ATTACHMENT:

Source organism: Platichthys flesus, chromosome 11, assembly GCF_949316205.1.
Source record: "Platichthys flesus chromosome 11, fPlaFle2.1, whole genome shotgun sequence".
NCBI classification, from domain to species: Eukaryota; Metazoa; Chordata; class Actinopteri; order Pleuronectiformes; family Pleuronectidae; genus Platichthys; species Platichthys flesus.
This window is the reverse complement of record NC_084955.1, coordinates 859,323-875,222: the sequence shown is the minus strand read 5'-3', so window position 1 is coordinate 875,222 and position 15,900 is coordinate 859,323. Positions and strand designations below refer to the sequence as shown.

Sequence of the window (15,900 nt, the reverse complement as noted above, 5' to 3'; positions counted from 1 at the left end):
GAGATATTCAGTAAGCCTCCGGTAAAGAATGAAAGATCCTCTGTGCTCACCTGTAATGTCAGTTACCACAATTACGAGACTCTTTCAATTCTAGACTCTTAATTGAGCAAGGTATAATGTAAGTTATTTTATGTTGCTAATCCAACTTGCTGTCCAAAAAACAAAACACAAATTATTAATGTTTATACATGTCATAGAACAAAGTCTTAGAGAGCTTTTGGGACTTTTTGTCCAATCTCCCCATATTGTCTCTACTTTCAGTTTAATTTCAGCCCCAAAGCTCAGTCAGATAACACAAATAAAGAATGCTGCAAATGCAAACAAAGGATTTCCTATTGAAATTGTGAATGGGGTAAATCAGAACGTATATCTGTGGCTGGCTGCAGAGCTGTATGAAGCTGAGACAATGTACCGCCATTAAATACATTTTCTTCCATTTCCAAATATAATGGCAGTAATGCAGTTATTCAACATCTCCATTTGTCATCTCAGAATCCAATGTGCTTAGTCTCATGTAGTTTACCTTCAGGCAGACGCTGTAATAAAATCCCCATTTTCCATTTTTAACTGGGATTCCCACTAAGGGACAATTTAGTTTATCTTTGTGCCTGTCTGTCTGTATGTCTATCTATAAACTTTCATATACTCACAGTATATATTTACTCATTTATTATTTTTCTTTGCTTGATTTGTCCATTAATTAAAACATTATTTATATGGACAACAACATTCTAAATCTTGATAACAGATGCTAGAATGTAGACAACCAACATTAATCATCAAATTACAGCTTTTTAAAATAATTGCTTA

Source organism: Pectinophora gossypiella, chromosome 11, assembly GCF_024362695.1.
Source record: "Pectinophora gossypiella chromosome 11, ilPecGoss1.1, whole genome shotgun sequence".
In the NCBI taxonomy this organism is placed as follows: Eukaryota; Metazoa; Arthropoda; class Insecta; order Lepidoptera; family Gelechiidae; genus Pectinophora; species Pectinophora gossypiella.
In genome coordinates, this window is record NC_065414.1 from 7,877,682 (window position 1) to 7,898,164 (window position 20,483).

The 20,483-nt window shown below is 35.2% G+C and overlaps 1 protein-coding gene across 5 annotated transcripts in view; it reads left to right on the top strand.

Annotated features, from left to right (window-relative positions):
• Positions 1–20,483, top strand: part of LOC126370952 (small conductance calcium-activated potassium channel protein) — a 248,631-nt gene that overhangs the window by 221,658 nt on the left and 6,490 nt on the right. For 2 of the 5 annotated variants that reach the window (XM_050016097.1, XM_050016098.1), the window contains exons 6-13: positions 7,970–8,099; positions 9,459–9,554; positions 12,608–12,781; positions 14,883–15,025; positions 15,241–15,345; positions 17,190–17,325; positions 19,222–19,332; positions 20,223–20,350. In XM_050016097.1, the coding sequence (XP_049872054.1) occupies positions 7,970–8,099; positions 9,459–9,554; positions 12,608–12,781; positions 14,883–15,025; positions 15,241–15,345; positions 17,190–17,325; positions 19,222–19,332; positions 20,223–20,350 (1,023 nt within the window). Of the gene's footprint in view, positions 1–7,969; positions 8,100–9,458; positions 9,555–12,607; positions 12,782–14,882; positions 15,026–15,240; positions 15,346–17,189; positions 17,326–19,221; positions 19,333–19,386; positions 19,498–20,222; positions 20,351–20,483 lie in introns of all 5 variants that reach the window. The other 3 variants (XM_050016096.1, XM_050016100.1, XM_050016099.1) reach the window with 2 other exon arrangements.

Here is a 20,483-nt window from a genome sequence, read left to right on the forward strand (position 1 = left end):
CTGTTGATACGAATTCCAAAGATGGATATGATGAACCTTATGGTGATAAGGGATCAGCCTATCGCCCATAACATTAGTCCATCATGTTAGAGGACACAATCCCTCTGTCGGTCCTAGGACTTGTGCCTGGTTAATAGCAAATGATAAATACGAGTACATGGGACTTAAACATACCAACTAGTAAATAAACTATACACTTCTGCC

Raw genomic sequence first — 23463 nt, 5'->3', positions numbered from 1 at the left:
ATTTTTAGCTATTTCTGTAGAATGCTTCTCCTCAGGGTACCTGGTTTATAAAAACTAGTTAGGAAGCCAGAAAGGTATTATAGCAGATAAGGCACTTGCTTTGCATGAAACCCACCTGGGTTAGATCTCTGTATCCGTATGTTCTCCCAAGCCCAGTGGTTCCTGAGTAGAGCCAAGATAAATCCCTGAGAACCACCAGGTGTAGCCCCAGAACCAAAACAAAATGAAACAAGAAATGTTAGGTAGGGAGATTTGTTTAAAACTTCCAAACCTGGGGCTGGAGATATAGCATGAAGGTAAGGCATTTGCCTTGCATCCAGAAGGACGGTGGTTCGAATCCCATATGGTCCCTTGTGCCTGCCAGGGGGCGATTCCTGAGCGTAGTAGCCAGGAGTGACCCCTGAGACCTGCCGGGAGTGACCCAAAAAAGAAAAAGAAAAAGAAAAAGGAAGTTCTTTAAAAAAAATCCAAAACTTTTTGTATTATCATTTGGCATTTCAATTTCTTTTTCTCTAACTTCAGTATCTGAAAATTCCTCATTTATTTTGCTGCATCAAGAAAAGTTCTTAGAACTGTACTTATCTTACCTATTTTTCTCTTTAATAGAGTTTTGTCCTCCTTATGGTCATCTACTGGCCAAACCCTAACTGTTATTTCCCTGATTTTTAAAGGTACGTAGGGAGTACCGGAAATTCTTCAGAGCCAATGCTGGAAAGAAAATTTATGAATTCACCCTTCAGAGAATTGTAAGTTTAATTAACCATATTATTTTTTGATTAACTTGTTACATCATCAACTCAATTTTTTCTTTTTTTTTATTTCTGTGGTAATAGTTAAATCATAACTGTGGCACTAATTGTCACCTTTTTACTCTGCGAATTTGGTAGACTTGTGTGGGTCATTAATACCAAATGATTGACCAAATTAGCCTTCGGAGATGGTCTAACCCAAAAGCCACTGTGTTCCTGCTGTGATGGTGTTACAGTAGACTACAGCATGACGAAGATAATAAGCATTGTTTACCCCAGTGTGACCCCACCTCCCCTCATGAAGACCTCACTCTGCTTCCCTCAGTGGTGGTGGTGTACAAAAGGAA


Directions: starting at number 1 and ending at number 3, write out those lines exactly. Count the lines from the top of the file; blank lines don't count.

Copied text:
Source organism: Platichthys flesus, chromosome 11, assembly GCF_949316205.1.
Source record: "Platichthys flesus chromosome 11, fPlaFle2.1, whole genome shotgun sequence".
NCBI classification, from domain to species: Eukaryota; Metazoa; Chordata; class Actinopteri; order Pleuronectiformes; family Pleuronectidae; genus Platichthys; species Platichthys flesus.